That might have been one of the top three proudest moments I’ve ever had as a director. Because you look at Matt, he’s totally an energetic guy, but you look at his body of work and it’s like, long. So for him to say he went to a new place is great. But he’s so good at it, he makes it look like it’s the easiest tennis swing. It’s that thing. It’s the hardest thing.

Q: One nice thing about “Zoo” is that you underplay a lot of the emotional stuff.

A: I always feel when somebody’s coming at you with a tin cup begging for your emotion, I never want to give it. I just don’t. That was actually something we talked about when we were making the movie. I would say, “Let’s not have a tin cup out.”

Q: They always say don’t work with kids or animals. Here you do both. Do you try to direct the animals, or let the experts handle it?

A: It’s part that, it’s part just planning it out so that you know exactly what you want to do, and it’s being prepared, and then a trainer comes. The animals don’t live on your zoo that you built. They live on a compound with all kinds of area to roam. They have a super-personal relationship with their trainer. The amazing thing to watch is the bond between the trainer and the animal, because the animal is so connected to that trainer…. I was pleasantly surprised. If I had thought about it too much, I would have really stressed. The lion, of course, peed on me 30 seconds after I met the lion. It was good from there, but it started out a little wet.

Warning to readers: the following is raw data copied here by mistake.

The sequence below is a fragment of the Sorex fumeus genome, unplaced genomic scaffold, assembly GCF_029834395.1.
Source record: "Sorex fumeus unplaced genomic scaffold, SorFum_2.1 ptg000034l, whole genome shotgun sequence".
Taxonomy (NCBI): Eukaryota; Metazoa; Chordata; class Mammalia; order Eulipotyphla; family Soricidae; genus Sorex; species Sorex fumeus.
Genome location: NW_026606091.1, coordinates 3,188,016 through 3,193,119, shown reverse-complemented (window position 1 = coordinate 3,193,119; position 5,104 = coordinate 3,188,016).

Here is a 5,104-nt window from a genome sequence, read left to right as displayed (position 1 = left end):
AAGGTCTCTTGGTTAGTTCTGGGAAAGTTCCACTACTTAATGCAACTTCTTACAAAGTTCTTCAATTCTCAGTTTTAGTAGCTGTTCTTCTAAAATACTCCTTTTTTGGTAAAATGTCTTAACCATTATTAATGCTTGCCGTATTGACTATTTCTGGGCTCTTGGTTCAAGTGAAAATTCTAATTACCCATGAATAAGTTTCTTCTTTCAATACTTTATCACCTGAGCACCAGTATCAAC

Q: So, other than that it went well with the animals?

A: It was really the beagle who was hard to work with (laughs).

Q: What does a director do with adults? What does a director do, period?

A: I think you set the environment, and you get the right person to play, that you believe in, their instincts, and let ’em go. And then if it doesn’t feel right, chances are they’ll feel it’s not quite right, too. But it’s instinct, and it’s who you pick as your dance partner, really.

Courtesy of The Arizona Republic – Bill Goodykoontz – December 20, 2011